UPPER BODY MOVEMENTS IN ELITE JAVELIN THROWS

  • Calvin J. Morriss
  • Roger M. Bartlett

Abstract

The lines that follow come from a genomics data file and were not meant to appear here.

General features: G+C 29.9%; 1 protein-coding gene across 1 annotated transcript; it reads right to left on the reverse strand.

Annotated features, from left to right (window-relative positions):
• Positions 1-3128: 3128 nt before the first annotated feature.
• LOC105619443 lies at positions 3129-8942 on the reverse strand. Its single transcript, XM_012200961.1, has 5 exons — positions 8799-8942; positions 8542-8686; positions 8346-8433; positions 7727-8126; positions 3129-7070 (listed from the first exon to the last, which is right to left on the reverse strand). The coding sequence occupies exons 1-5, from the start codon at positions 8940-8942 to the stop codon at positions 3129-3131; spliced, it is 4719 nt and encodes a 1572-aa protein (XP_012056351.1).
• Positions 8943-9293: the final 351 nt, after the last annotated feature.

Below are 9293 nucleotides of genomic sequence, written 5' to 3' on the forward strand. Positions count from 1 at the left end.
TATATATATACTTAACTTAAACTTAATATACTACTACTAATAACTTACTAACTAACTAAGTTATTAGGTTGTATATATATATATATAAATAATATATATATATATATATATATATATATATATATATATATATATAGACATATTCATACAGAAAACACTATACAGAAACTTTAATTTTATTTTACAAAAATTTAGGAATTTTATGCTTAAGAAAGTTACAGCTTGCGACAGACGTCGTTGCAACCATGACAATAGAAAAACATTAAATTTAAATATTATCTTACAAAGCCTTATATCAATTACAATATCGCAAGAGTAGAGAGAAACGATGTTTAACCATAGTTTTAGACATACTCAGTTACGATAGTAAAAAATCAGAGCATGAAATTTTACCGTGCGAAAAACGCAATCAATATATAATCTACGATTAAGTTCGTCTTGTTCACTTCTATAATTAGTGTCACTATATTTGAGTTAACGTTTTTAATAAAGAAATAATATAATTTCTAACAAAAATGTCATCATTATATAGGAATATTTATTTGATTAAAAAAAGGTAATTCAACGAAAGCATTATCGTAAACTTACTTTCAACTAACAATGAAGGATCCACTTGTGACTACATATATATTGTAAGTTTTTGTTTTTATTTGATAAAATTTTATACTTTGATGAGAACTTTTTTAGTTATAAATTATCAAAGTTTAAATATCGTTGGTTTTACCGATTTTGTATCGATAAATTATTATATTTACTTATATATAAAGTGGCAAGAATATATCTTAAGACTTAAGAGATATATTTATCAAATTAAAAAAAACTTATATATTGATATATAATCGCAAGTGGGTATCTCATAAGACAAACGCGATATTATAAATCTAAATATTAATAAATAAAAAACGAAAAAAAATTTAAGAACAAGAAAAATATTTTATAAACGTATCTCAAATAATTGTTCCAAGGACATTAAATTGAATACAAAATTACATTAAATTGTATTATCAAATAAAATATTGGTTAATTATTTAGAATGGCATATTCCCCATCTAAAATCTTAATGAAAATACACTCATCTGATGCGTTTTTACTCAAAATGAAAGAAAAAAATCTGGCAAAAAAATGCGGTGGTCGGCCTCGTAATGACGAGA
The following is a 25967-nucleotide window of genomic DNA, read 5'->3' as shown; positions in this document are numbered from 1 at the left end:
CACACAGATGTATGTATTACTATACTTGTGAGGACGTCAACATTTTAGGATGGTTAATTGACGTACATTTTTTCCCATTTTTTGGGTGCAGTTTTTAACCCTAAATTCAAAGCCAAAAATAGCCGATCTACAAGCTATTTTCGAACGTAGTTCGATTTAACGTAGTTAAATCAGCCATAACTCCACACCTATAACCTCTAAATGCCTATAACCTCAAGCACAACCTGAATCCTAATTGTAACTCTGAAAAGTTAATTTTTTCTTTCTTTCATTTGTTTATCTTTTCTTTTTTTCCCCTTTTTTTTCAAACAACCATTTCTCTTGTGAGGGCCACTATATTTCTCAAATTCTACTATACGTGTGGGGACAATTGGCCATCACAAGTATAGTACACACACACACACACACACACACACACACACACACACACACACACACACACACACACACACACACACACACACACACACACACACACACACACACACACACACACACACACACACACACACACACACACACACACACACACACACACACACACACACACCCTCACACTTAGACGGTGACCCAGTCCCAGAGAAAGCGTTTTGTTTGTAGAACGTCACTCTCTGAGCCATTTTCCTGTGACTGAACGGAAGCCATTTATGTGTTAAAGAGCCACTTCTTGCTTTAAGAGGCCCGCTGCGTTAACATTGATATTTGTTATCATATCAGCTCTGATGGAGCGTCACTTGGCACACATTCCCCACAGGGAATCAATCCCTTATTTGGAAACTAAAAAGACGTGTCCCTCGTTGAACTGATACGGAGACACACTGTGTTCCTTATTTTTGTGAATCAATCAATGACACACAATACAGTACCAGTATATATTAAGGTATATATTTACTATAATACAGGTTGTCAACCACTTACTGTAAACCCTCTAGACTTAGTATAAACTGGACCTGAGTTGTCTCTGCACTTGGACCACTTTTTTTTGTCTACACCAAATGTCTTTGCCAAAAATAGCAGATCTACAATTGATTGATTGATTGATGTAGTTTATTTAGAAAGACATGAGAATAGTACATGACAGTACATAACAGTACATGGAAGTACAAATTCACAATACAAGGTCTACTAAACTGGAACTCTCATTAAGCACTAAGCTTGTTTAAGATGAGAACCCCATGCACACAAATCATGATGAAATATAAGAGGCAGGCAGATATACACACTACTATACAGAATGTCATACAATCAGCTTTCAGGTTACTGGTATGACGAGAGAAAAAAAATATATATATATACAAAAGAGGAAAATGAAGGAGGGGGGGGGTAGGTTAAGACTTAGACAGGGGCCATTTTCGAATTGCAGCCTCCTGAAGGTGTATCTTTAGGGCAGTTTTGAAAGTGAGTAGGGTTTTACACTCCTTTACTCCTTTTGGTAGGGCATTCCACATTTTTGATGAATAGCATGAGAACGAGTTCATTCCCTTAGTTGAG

INTRODUCTION - For an athlete to compete at an international level he will not only need the raw materials necessary for the event, but an effective training programme. That will enable him to utilise these resources to the full. It is well accepted that exercise prescription must match the mode of training to the desired effect. This is embodied in the specificity principle which states that training adaptations are specific to the cells and their structural and functional elements that are overloaded (McCafferty & Horvath, 1977).Hence, to provide training advice to the elite javelin thrower exact details of the thrower's movements during the event must be known. Otherwise, developing a training programme to fit the thrower's requirements will be impossible. It was the aim of this study to quantify the upper body movements of a group of elite javelin throwers when performing at the highest level of competition. Every throw of12 athletes competing in the men's javelin final of the 1995 World Championships were filmed and, subsequently analysed. Filming was conducted using 2 phase-locked High speed Photosonics 1PL cine cameras which were zoomed on the javelin runway such that all of the thrower's movements incorporating the last few cross-over strides, the delivery and the first few meters of the javelin6gM after release, were in full view. Calibration of this area was achieved by mounting Rflective spherical markers on a system of vertical poles that were arranged to surround a 7 m x 4 m x 3.2 m volume. Three dimensional coordinates of the markers were generated using an Elta Ill tachymeter. The films developed and the best performances of the competitors were digitised using a sys-tem developed by Bartlett (1 990) compatible with Acorn Archimedes computers. RESULTS -Analysis of the best throws by the three medallists (all over 86 m) showed that all three athletes achieved release speeds in excess of 30 m.s-I. However, the way in which each athlete achieved such a high speed was very different indeed. For example, the gold and silver medallists were found to laterally align the trunk during the delivery in a similar manner. Nevertheless, the path of the javelin grip in a lateral direction differed by 54 cm between the two athletes. Furthermore, angular velocities of the elbow joints in extension were found to range between 45.0 rad.s-I and 26.5 rad.s! Similarly the movement of the upper arm during the delivery was a combination of extension, horizontal flexion and abduction, the angular velocities of which ranged from 21.8rad.s-I to 15.6 rad.s-I. Medial rotation angular velocities were as high as 45.0 rad.s-I indicating that this also is a important contributor to the release speed of the javelin. CONCLUSIONS - These results suggest that the patterns of muscular activation or the muscles used to accelerate the javelin were very different for the three medal lists. It would therefore seem appropriate that the training programmes of each athlete should be different and designed very specifically to meet their unique movement pattern. Examining the contribution of the upper body musculature to the release speed of the javelin is an aim of future research. REFERENCES Bartlett, R.M. (1 990). A biomechanical analysisprogramme package. Unpub. Mas. Thes.McCafferty, W.B. & Horvath, S.M. (1977).Research Quarterly, 48, 358-37 1.